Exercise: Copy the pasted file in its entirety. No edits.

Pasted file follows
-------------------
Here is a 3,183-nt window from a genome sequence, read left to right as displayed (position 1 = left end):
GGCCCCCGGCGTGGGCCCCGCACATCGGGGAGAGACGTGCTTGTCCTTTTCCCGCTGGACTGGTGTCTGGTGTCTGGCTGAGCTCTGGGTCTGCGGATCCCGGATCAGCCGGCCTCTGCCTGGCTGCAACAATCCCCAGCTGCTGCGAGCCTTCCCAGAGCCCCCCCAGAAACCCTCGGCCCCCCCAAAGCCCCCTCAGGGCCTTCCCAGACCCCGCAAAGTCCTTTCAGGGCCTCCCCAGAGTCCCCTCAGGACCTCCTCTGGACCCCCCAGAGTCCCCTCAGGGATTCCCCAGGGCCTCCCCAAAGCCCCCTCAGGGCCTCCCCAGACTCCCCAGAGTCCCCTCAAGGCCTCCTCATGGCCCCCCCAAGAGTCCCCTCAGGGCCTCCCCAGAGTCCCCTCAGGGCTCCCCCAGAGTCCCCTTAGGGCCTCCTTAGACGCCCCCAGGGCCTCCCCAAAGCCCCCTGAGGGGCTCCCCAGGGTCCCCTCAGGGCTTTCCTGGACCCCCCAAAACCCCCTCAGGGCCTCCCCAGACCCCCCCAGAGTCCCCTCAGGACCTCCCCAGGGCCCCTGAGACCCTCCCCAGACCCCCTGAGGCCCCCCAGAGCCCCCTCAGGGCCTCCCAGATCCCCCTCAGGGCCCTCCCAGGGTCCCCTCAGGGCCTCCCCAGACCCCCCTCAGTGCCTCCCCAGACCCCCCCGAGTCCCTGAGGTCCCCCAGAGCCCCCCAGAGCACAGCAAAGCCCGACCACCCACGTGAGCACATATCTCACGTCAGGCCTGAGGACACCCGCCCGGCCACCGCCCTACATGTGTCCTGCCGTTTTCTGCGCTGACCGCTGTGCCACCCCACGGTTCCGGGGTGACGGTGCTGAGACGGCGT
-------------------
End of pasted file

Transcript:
Here is a 3,183-nt window from a genome sequence, read left to right as displayed (position 1 = left end):
GGCCCCCGGCGTGGGCCCCGCACATCGGGGAGAGACGTGCTTGTCCTTTTCCCGCTGGACTGGTGTCTGGTGTCTGGCTGAGCTCTGGGTCTGCGGATCCCGGATCAGCCGGCCTCTGCCTGGCTGCAACAATCCCCAGCTGCTGCGAGCCTTCCCAGAGCCCCCCCAGAAACCCTCGGCCCCCCCAAAGCCCCCTCAGGGCCTTCCCAGACCCCGCAAAGTCCTTTCAGGGCCTCCCCAGAGTCCCCTCAGGACCTCCTCTGGACCCCCCAGAGTCCCCTCAGGGATTCCCCAGGGCCTCCCCAAAGCCCCCTCAGGGCCTCCCCAGACTCCCCAGAGTCCCCTCAAGGCCTCCTCATGGCCCCCCCAAGAGTCCCCTCAGGGCCTCCCCAGAGTCCCCTCAGGGCTCCCCCAGAGTCCCCTTAGGGCCTCCTTAGACGCCCCCAGGGCCTCCCCAAAGCCCCCTGAGGGGCTCCCCAGGGTCCCCTCAGGGCTTTCCTGGACCCCCCAAAACCCCCTCAGGGCCTCCCCAGACCCCCCCAGAGTCCCCTCAGGACCTCCCCAGGGCCCCTGAGACCCTCCCCAGACCCCCTGAGGCCCCCCAGAGCCCCCTCAGGGCCTCCCAGATCCCCCTCAGGGCCCTCCCAGGGTCCCCTCAGGGCCTCCCCAGACCCCCCTCAGTGCCTCCCCAGACCCCCCCGAGTCCCTGAGGTCCCCCAGAGCCCCCCAGAGCACAGCAAAGCCCGACCACCCACGTGAGCACATATCTCACGTCAGGCCTGAGGACACCCGCCCGGCCACCGCCCTACATGTGTCCTGCCGTTTTCTGCGCTGACCGCTGTGCCACCCCACGGTTCCGGGGTGACGGTGCTGAGACGGCGT